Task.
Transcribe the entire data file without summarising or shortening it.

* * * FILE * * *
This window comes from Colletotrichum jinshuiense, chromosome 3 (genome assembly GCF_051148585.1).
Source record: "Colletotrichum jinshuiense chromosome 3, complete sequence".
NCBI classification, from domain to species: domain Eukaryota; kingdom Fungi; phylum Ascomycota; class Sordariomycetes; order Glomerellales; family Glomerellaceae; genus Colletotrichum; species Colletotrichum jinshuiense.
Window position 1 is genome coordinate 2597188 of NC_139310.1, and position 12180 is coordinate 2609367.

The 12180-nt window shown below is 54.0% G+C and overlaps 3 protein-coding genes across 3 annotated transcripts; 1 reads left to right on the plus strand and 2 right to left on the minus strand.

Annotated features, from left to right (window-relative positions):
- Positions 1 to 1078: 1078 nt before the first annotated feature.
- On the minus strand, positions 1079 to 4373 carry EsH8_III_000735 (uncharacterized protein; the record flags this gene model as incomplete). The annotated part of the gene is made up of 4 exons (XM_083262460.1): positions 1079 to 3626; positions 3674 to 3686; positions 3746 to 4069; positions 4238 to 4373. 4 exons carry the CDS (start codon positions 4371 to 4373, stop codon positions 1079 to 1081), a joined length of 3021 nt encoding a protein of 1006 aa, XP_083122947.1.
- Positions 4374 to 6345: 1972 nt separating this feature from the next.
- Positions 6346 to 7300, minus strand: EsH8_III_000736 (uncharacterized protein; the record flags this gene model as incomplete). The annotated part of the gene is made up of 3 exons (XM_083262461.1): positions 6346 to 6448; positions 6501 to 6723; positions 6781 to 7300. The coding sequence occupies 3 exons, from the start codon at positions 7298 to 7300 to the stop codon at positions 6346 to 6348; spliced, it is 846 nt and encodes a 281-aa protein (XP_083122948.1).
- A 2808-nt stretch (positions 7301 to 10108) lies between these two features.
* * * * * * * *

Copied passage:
This window comes from Colletotrichum jinshuiense, chromosome 3 (genome assembly GCF_051148585.1).
Source record: "Colletotrichum jinshuiense chromosome 3, complete sequence".
NCBI classification, from domain to species: domain Eukaryota; kingdom Fungi; phylum Ascomycota; class Sordariomycetes; order Glomerellales; family Glomerellaceae; genus Colletotrichum; species Colletotrichum jinshuiense.
Window position 1 is genome coordinate 2597188 of NC_139310.1, and position 12180 is coordinate 2609367.

The 12180-nt window shown below is 54.0% G+C and overlaps 3 protein-coding genes across 3 annotated transcripts; 1 reads left to right on the plus strand and 2 right to left on the minus strand.

Annotated features, from left to right (window-relative positions):
- Positions 1 to 1078: 1078 nt before the first annotated feature.
- On the minus strand, positions 1079 to 4373 carry EsH8_III_000735 (uncharacterized protein; the record flags this gene model as incomplete). The annotated part of the gene is made up of 4 exons (XM_083262460.1): positions 1079 to 3626; positions 3674 to 3686; positions 3746 to 4069; positions 4238 to 4373. 4 exons carry the CDS (start codon positions 4371 to 4373, stop codon positions 1079 to 1081), a joined length of 3021 nt encoding a protein of 1006 aa, XP_083122947.1.
- Positions 4374 to 6345: 1972 nt separating this feature from the next.
- Positions 6346 to 7300, minus strand: EsH8_III_000736 (uncharacterized protein; the record flags this gene model as incomplete). The annotated part of the gene is made up of 3 exons (XM_083262461.1): positions 6346 to 6448; positions 6501 to 6723; positions 6781 to 7300. The coding sequence occupies 3 exons, from the start codon at positions 7298 to 7300 to the stop codon at positions 6346 to 6348; spliced, it is 846 nt and encodes a 281-aa protein (XP_083122948.1).
- A 2808-nt stretch (positions 7301 to 10108) lies between these two features.